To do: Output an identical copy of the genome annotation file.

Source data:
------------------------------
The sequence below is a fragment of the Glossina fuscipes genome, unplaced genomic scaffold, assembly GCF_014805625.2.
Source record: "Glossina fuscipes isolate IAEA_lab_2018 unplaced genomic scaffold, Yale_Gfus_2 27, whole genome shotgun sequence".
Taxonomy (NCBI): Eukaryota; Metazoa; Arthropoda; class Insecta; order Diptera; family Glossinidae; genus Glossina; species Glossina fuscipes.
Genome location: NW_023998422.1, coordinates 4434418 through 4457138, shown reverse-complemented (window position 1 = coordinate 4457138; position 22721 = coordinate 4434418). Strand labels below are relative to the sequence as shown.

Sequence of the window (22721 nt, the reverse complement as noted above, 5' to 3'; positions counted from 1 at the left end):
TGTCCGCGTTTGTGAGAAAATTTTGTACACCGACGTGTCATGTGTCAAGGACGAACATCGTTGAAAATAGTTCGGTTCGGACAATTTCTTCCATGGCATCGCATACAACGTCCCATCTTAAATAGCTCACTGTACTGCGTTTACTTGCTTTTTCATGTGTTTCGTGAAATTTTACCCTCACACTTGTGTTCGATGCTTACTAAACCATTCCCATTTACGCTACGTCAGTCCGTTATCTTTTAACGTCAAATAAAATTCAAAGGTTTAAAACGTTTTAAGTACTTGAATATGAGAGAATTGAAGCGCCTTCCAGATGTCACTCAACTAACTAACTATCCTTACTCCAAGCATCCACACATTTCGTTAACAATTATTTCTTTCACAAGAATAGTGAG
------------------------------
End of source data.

The sequence below is a fragment of the Glossina fuscipes genome, unplaced genomic scaffold, assembly GCF_014805625.2.
Source record: "Glossina fuscipes isolate IAEA_lab_2018 unplaced genomic scaffold, Yale_Gfus_2 27, whole genome shotgun sequence".
Taxonomy (NCBI): Eukaryota; Metazoa; Arthropoda; class Insecta; order Diptera; family Glossinidae; genus Glossina; species Glossina fuscipes.
Genome location: NW_023998422.1, coordinates 4434418 through 4457138, shown reverse-complemented (window position 1 = coordinate 4457138; position 22721 = coordinate 4434418). Strand labels below are relative to the sequence as shown.

Sequence of the window (22721 nt, the reverse complement as noted above, 5' to 3'; positions counted from 1 at the left end):
TGTCCGCGTTTGTGAGAAAATTTTGTACACCGACGTGTCATGTGTCAAGGACGAACATCGTTGAAAATAGTTCGGTTCGGACAATTTCTTCCATGGCATCGCATACAACGTCCCATCTTAAATAGCTCACTGTACTGCGTTTACTTGCTTTTTCATGTGTTTCGTGAAATTTTACCCTCACACTTGTGTTCGATGCTTACTAAACCATTCCCATTTACGCTACGTCAGTCCGTTATCTTTTAACGTCAAATAAAATTCAAAGGTTTAAAACGTTTTAAGTACTTGAATATGAGAGAATTGAAGCGCCTTCCAGATGTCACTCAACTAACTAACTATCCTTACTCCAAGCATCCACACATTTCGTTAACAATTATTTCTTTCACAAGAATAGTGAG